Framework for a voluntary traceability system for beef
Calitz, Petronella Anne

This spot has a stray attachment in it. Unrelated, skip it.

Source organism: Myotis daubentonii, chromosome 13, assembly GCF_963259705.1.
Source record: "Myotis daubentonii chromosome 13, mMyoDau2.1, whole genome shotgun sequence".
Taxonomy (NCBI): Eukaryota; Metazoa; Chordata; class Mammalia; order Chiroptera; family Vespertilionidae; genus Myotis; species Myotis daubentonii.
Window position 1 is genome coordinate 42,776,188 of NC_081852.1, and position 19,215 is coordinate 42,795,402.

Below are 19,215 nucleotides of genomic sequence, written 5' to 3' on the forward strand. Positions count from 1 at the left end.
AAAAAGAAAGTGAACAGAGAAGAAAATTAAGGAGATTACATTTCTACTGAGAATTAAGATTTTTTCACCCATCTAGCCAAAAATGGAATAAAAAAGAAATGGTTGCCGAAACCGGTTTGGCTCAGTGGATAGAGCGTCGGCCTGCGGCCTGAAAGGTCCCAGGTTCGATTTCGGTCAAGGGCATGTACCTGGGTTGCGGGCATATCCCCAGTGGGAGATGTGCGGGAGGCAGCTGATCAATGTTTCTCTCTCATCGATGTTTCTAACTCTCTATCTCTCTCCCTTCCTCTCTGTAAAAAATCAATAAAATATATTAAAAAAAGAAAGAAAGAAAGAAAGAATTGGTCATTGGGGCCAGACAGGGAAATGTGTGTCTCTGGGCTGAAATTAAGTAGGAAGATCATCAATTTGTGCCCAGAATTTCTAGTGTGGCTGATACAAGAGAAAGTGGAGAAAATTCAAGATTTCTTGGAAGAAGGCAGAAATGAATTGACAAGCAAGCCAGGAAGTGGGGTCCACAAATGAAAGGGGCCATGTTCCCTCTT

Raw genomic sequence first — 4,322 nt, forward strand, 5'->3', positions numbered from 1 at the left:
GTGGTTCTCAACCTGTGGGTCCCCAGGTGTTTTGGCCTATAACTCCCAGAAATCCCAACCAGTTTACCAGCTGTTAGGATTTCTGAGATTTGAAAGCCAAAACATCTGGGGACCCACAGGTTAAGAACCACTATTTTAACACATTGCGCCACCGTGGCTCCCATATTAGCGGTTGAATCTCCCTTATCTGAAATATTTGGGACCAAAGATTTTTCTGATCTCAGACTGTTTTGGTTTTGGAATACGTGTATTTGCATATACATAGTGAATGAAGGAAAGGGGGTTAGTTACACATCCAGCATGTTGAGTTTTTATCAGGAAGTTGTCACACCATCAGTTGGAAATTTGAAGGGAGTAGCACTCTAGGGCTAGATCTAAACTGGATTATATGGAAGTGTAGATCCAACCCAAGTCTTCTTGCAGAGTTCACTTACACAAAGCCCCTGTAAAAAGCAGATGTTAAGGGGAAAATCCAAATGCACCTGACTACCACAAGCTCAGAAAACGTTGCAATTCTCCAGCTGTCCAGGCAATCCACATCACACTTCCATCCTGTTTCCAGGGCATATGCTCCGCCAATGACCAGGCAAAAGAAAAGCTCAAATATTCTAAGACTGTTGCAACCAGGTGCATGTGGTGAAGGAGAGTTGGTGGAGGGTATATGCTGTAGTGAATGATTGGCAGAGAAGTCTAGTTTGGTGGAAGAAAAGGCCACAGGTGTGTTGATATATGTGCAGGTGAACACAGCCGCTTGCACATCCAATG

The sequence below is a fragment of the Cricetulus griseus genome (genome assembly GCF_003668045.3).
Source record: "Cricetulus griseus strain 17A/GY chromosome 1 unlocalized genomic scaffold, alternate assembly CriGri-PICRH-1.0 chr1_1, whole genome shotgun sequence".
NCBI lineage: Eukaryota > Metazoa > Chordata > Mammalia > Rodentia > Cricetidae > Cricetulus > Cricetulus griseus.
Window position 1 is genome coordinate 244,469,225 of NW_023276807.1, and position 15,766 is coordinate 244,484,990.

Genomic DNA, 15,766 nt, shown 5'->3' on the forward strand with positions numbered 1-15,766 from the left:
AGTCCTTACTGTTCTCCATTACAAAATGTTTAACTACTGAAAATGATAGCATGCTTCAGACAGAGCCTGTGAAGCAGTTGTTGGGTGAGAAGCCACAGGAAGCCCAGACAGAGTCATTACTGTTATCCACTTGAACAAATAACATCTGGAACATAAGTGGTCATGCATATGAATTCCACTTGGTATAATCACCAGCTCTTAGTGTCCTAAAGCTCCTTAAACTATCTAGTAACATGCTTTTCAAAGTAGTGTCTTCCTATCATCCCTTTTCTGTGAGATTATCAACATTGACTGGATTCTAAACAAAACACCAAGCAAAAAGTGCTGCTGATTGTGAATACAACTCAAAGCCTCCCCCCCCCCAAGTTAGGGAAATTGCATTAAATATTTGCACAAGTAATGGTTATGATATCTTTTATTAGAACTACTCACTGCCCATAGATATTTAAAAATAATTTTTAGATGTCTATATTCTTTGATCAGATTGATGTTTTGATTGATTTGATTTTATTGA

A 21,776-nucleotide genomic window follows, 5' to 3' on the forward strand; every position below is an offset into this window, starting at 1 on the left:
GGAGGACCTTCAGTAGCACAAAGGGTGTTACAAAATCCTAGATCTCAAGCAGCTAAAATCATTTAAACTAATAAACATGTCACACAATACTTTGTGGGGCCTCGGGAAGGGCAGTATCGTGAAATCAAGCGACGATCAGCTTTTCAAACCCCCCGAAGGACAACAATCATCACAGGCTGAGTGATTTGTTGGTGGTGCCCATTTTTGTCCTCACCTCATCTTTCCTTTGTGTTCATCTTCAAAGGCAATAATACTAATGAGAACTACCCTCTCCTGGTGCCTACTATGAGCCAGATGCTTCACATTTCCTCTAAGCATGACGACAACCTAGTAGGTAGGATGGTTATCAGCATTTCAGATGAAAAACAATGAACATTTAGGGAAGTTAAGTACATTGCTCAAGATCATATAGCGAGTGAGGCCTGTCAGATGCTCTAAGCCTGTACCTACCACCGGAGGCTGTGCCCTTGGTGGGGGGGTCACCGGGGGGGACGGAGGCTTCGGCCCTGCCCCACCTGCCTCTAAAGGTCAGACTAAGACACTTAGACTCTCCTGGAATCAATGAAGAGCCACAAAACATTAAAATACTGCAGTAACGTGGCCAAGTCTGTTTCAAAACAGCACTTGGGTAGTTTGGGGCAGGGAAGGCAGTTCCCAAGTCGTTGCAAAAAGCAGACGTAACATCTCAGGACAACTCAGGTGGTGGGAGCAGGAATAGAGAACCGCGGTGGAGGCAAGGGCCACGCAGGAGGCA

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In recent years, food safety and food quality have become important issues in the global beef industry. Traceability can be seen as an important tool for ensuring safety and quality of beef products. Consumers have also become more aware of what they buy and they require more information on the origin of foods. These are the main reasons why traceability is a requirement for all beef imported into countries and regions such as Australia, Japan, South Korea and the European Union states. Although there are African countries with mandatory traceability systems (Namibia and Botswana), South Africa does not have such a system in place and is therefore excluded from exporting beef products to certain markets. The main aim of this study was to establish a framework for a voluntary beef traceability system for South Africa that complies with all international standards and the requirements of countries which require traceability of beef imports. The objectives of this study were to a) get clarification of an ideal traceability system that meets international standards, b) assess of the current South African laws and the classification system and ascertain how it can assist in traceability implementation, and lastly c) propose a framework for a farm to fork beef traceability system for South Africa. An in-depth review was done on the current status of beef traceability in the world, as seen in Article 1. This study included the current systems implemented by some of the biggest importing and exporting countries and economic unions in the world, which included Brazil, Australia, EU states and Japan, to only name a few. Traceability standards were also studied to gain a good understanding of what the requirements are for a globally acceptable traceability system. The three well-known conceptual frameworks were also included in this part of the study and included the CTE and KDE framework, Food Track and Trace Ontology, and lastly the TraceFood Framework. Thereafter, the existing traceability systems were divided into three levels according to depth, breadth and precision. In this part of the study, the current status of traceability in the South African beef industry in relation to other beef producing countries and economic union is also briefly discussed. The next step in this study was to establish a traceability system using the CTE and KDE framework. It was important to establish the CTEs and KDEs for each of the role-players in the value chain to ensure the link from live to final product is not broken. After the framework for each role-player was established, a few benefits were also identified for the adoption of this framework. It was important to ensure that this framework would take all global, as well as South African, laws and regulations into account. The results of this study are that a framework for a voluntary beef traceability system can be established. By adopting this framework, all participants will have access to the same benefits as those in countries with mandatory traceability systems. This voluntary traceability system can also form part of a pilot study for a mandatory traceability system for the South African beef industry.